A cryptocurrency is a medium of exchange designed around securely exchanging information which is a process made possible by certain principles of cryptography. The first cryptocurrency to be created was Bitcoin in 2009. Since then, numerous cryptocurrencies have been created.
Right now, most folks in the First World don’t do a lot with paper money anymore. We flash our debit cards, pay our bills online and send money to friends using payment validation services like PayPal or AlertPay.
We order our books, our groceries, our pizzas, and even our cars online. All of that cash moving around happens electronically, as a stream of bits and bytes moving over secured networks between banks and other financial stakeholders, and us.
The value of our money is arbitrary, determined by market forces and national-level economic policy. Just Plain Folks don’t get a say or vote about inflation, exchange rates, or even how we are allowed to use our cash. Bail out major banks after they take the economy for an unregulated ride, while we ignore climate change? Sure, says your government.
Enter Cryptocurrency. In a world where, thanks to Edward Snowden and the NSA, it feels like there is a snoop-door in every router in the world, having a way to move currency around online that isn’t “owned” by a major bank or nation, and is harder to figure out how we’re spending it on what sounds pretty good to a lot of folks.
Bitcoin, famously, was first. How big is BitCoin? Fortune Magazine wrote an article talking about Bitcoin and cryptocurrency in general in December of 2013 (1). Tim Draper, a venture capitalist, bought the full lot of 29,656 bitcoin that were anonymously auctioned by the U.S. Marshall Service at the end of June 2014 (2). In August of 2013, Germany’s ministry of finance formally recognised the Bitcoin as a “unit of account” which means it can be used for private transactions (3); you can buy Bitcoins (BTC) at the German Federal Bank.
Bitcoin, and cryptocurrency in general, is now part of the world’s financial landscape. As new currency is injected into the cryptocurrency economy via a process called “mining” (4), fewer and fewer coins are left in a given currency’s reserve, and those coins are harder and harder to earn.
Bitcoin mining is now out of the reach of Just Plain Folks. Essentially, the threshold has been crossed that you can no longer recoup the investment it takes in computer equipment to actually mine the coins. This has led to the establishment of wide variety of other cryptocurrencies of varying degrees of quality and safety. Collectively called “altcoins”, this is the new digital gold rush frontier. Sort of.
One of the most promising of the altcoin landscape is called “BitQuark” (BTQ).
BitQuark (BTQ) is the result of merging Bitcoin with the super secure hashing of Quarkcoin … This makes BitQuark one of the most secure currencies on the market.
You can read up about BitQuark on the community website at http://www.bitquark.info/ … It’s a bit techie, but an evening’s reading with Google as your field guide will teach you everything you need to know about the terminology.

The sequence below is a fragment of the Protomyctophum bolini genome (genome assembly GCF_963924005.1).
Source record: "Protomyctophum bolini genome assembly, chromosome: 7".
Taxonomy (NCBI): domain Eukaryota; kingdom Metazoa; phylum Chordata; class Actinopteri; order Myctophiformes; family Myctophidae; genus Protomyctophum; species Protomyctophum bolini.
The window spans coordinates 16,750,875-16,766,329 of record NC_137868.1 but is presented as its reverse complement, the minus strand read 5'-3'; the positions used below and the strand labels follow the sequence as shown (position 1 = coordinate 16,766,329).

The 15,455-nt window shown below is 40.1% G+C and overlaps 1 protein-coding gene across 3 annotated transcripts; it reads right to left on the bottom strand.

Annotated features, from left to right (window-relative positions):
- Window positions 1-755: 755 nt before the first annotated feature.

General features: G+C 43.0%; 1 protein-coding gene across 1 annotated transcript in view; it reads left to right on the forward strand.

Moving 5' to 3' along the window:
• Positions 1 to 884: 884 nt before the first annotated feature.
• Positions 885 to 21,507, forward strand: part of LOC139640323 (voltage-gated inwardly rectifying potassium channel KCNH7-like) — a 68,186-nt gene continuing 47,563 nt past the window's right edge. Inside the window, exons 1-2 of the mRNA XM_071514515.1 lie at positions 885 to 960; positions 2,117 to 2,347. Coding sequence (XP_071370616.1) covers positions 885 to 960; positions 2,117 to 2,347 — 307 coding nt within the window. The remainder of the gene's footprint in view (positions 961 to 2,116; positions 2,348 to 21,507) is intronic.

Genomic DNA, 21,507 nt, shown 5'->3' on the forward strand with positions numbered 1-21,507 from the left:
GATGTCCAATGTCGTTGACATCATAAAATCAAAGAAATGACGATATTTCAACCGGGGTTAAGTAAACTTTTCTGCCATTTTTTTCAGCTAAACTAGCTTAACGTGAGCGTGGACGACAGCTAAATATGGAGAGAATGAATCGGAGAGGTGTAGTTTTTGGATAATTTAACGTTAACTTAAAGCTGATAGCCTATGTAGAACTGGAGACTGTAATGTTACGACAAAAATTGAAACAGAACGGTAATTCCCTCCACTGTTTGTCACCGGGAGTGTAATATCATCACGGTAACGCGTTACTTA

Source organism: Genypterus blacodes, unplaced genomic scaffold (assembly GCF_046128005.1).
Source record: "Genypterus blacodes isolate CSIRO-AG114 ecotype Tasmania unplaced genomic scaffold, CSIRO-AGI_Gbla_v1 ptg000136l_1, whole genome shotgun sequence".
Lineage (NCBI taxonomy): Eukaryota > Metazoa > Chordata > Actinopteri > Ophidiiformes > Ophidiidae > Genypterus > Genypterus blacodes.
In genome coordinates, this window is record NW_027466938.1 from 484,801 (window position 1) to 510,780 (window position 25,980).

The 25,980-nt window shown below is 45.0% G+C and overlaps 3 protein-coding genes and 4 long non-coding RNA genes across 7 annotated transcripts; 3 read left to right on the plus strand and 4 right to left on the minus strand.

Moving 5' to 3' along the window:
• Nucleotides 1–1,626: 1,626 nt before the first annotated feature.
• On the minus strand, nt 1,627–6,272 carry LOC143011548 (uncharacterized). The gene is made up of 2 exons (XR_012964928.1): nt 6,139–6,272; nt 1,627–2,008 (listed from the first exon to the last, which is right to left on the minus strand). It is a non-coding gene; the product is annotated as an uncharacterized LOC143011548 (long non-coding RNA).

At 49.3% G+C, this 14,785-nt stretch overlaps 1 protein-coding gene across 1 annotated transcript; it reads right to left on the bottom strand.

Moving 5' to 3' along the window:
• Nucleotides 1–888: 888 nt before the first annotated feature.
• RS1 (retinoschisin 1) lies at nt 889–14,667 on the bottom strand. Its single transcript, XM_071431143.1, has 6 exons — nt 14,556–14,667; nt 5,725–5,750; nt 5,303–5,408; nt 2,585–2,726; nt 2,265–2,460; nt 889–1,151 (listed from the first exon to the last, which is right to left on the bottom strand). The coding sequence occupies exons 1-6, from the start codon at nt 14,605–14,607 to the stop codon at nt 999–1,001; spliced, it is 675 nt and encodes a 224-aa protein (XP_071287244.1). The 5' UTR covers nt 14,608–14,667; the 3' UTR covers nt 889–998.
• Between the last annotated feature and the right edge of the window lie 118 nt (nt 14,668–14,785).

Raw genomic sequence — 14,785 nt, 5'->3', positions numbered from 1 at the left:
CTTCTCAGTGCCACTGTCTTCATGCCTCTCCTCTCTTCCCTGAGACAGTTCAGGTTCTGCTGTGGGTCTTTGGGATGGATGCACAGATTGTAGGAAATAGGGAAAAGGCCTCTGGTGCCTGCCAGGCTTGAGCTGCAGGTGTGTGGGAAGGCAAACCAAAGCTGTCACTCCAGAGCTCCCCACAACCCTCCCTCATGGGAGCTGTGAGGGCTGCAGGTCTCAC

The critical part is:
- It’s VERY secure
- It’s a new playing field … so there is lots of coin to be “mined”
- It’s a forcibly leveled playing field … by design, the sorts of technologies that put BTC mining out of the reach of folks just getting started now don’t work well with BTQ
- The mining difficulty is currently very low … because there just aren’t that many people mining it yet
- It’s traded on a couple of fairly large coin exchanges, meaning that you can actually sell what you mine for Real World cash, either directly or indirectly.
- It has an active community with a Reddit (5), where the developer is in direct contact with the folks using the coin. That means clarity and transparency.
I’ve already got a bit of Bitcoin in a digital Wallet. I’ve recently gotten started mining BitQuark and really think that the direction and opportunity right now are fantastic. Which is why I’m talking with you on my blog about it.
Hey, Look! A Nearly Important Announcement!
As time progresses more and more authors, cottage industry types and even some businesses and African nations (6) adopt cryptocurrency, it’s overall value will rise. Value of a currency is an index of reputation and usability; I personally feel that BitQuark is going to be one of the stars of the altcoin currency scene in three to five years.
So, I’m going to put my money where my blog-mouth is.
As of right now, you can buy any of my novels in eBook format or Trade Paper Back directly from me using BitQuark. Contact me at email@example.com with the subject of “Paying by BTQ” and we’ll talk details.
I’m also going to be getting things set up so that you can pay for JKL5’s products and services in BTQ. Essentially, it’ll be taken at the exchange-rate of the agreement, just as though you’ve asked me to take Dutchemarks, Rubles, or Euros.
Knowing is Half the Battle
So, that’s Cryptocurrency, BitQuark and my personal views. I’d strongly encourage you to do some of your own reading and consider the impact that cryptocurrencies are going to have on the future. Right now, at the point that it is likely going to be a disruptive / enabling technology in developing economies, and it’s independent of whatever goes on in US / Russian / Petro-Dollar politics, I think it’s worth at least having a BTQ wallet left on “self-mining”.
You can likely next skip the next bit, unless you’re really into server-level deployments of this. As always, please leave your comment and thoughts in the space provided. Let me know what you think!
Seriously Gearhead: CentOS 6.5 BitQuark “Headless” Wallet Build
Most people won’t need this. If you’ve got a PC, just grab the Windows Wallet and run that on your home PC. You’ll be well on your way.